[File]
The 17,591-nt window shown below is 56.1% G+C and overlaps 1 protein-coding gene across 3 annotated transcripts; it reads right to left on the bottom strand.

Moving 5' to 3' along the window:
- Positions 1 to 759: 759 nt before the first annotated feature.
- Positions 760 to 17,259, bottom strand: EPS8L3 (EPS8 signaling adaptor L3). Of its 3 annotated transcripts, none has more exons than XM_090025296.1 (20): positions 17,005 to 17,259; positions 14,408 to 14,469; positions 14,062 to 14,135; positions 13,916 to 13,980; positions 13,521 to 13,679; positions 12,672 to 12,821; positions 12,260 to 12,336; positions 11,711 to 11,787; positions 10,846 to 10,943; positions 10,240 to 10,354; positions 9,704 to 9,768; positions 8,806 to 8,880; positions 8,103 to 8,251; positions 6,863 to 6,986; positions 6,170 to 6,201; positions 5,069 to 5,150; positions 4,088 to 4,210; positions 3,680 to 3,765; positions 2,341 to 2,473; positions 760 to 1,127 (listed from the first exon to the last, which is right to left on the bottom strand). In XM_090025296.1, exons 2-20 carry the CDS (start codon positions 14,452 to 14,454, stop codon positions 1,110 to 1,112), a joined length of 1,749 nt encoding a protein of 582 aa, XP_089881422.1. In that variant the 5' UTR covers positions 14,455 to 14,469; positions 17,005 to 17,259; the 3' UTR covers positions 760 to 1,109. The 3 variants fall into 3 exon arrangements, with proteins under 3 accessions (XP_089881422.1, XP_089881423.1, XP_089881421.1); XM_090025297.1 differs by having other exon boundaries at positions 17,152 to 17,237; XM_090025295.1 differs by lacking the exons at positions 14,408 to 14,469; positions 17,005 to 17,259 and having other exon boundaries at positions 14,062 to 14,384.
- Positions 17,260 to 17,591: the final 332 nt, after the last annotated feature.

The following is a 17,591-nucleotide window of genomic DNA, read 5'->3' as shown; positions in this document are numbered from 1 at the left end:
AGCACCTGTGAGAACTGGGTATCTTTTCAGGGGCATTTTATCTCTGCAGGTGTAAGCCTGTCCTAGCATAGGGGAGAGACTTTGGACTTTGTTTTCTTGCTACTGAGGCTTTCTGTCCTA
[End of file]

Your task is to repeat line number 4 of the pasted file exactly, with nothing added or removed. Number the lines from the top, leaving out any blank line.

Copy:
- Positions 760 to 17,259, bottom strand: EPS8L3 (EPS8 signaling adaptor L3). Of its 3 annotated transcripts, none has more exons than XM_090025296.1 (20): positions 17,005 to 17,259; positions 14,408 to 14,469; positions 14,062 to 14,135; positions 13,916 to 13,980; positions 13,521 to 13,679; positions 12,672 to 12,821; positions 12,260 to 12,336; positions 11,711 to 11,787; positions 10,846 to 10,943; positions 10,240 to 10,354; positions 9,704 to 9,768; positions 8,806 to 8,880; positions 8,103 to 8,251; positions 6,863 to 6,986; positions 6,170 to 6,201; positions 5,069 to 5,150; positions 4,088 to 4,210; positions 3,680 to 3,765; positions 2,341 to 2,473; positions 760 to 1,127 (listed from the first exon to the last, which is right to left on the bottom strand). In XM_090025296.1, exons 2-20 carry the CDS (start codon positions 14,452 to 14,454, stop codon positions 1,110 to 1,112), a joined length of 1,749 nt encoding a protein of 582 aa, XP_089881422.1. In that variant the 5' UTR covers positions 14,455 to 14,469; positions 17,005 to 17,259; the 3' UTR covers positions 760 to 1,109. The 3 variants fall into 3 exon arrangements, with proteins under 3 accessions (XP_089881422.1, XP_089881423.1, XP_089881421.1); XM_090025297.1 differs by having other exon boundaries at positions 17,152 to 17,237; XM_090025295.1 differs by lacking the exons at positions 14,408 to 14,469; positions 17,005 to 17,259 and having other exon boundaries at positions 14,062 to 14,384.